I would like to make a graph that is in any sense the same as a normal graph with connected dots of values that depend on a variable but now I want to color these dot in a way that they represent a third variable that corresponds to the same measurement.
Let my explain it with an example:
This is my graph:
now, you see, where I encircled with blue that there is often a boble in my data, what I want to investigate now is if this bobble is somehow correlated to the time in between the samples (which is unevenly distributed). If I could visualise this time in between the samples by giving the dots a color depending on the value I would be able to see e.g. that the dots that go high are always dark while the others are light which could give much insights. This is only an example, I have a many of these problems that I would like to see solve in this way.
Is it is possible to do such a thing in LabVIEW? How would you proceed?
as long as you use a waveform/XY graph: you can have only one color per plot.
But: you can have as many plots as you like!
So the next approach is to separate your points into several plots - by any decision rule you like to implement. Use NaN to have "invisible" points in your plots…
Similar/same approach has been demonstrated a lot of times before, do a search in this forum!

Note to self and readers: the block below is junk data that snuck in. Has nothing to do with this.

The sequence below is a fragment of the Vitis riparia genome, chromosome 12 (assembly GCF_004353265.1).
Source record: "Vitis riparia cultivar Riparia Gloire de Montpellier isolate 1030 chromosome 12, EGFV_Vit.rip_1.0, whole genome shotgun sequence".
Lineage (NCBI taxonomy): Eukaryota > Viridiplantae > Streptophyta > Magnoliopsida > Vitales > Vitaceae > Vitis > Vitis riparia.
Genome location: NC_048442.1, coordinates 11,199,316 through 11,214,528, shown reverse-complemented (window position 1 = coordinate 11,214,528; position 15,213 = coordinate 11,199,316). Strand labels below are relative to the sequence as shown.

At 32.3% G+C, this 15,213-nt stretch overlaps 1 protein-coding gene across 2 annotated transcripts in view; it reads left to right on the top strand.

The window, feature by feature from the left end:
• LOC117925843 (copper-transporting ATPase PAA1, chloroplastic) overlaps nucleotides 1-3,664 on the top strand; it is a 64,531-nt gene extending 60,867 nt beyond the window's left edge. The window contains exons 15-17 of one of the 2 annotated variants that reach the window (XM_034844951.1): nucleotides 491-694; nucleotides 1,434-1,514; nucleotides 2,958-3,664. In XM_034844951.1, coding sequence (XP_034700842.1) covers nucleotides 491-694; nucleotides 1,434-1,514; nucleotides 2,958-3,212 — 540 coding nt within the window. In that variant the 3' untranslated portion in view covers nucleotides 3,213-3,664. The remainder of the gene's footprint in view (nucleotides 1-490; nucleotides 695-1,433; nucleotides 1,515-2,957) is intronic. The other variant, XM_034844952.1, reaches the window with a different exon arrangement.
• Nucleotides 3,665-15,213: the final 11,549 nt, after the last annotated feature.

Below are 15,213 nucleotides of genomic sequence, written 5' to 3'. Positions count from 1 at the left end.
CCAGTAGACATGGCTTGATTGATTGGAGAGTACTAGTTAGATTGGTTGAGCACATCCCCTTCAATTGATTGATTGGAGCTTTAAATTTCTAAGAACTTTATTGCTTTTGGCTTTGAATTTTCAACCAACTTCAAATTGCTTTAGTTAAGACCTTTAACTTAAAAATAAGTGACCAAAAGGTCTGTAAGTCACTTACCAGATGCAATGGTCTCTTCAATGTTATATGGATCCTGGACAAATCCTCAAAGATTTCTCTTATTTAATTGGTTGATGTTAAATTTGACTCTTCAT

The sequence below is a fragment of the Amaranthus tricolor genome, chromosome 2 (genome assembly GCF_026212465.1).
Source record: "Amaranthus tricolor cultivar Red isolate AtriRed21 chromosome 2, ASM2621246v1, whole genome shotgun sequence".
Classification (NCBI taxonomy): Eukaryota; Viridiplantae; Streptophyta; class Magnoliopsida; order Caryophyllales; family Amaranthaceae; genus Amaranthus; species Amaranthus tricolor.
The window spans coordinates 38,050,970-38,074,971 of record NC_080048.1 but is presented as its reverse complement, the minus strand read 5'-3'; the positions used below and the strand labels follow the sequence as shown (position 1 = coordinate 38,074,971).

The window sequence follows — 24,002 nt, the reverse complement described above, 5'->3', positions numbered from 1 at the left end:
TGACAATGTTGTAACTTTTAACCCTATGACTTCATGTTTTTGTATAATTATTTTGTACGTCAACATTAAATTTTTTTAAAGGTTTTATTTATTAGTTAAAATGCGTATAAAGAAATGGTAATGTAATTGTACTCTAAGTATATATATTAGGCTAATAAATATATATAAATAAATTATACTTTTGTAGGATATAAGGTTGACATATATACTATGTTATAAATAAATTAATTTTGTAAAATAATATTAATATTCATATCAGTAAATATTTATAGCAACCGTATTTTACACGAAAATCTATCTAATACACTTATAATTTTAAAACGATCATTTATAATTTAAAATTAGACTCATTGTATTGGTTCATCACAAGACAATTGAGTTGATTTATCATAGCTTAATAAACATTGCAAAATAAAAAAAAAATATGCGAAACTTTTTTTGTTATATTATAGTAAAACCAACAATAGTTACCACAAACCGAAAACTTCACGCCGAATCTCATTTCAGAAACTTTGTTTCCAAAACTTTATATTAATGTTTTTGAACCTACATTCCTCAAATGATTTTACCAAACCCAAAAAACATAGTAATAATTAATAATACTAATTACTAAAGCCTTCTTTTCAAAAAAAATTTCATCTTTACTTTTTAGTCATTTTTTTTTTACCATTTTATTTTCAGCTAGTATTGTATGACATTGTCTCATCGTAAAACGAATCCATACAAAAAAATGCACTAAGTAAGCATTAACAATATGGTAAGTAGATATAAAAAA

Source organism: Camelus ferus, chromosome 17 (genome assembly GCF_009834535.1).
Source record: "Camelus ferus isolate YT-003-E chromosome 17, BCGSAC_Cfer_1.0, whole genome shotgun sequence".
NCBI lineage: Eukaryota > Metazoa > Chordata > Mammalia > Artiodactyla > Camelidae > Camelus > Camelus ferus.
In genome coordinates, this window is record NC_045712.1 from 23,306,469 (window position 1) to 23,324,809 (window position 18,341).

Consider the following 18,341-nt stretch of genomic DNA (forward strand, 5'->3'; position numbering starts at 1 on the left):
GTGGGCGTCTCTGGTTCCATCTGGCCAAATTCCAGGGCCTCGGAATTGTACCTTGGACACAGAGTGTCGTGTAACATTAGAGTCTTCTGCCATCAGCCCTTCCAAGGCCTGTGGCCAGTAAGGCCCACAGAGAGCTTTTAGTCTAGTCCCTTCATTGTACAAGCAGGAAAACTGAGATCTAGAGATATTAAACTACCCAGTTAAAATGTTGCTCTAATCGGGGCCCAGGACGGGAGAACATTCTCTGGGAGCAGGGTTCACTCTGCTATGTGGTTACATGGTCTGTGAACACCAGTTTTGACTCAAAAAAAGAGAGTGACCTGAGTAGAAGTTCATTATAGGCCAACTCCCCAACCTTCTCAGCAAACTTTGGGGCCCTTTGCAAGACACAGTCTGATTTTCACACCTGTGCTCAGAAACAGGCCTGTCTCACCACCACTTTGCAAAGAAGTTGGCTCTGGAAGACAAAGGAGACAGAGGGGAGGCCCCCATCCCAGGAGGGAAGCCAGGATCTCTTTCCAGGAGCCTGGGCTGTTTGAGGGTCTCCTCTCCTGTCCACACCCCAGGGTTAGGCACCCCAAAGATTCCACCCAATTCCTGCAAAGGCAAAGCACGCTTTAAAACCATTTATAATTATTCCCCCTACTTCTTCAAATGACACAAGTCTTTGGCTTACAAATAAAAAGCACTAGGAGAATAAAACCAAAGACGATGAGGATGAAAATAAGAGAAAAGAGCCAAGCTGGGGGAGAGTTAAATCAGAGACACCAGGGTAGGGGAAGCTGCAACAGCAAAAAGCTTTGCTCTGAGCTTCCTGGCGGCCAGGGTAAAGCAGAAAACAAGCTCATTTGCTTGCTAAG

I would be really disappointed of LabVIEW if this would be the only solution, it is actually not a real solution considering the additional computing power, programming that it would take to split up you plots and sometime it would even be impossible to make rules in that way that you want. A solution would be to treat every single value I have as a different plot, but I can image bouncing to several limits and loosing a lot of processing speed in that way.
There should be a way you can have a canvas that you can freely throw upon everything you like. I don't mind programming axes and the coördinates myself, it is way less work and would run faster.
Wouldn't want you to be disappointed... 🙂
How about using an actual 3D plot? X and Y would be whatever they are now, and Z would be the sample interval.
Alternately, going with you "canvas" ideas, you could do it with the 2D picture control -- or even embed a browser window in your front panel and use the HTML5 rendering engine to draw your picture.
Personally, I think I would start with the 3D plot just to get a quick peek at whether there is any correlation between sample interval and the blip in the data.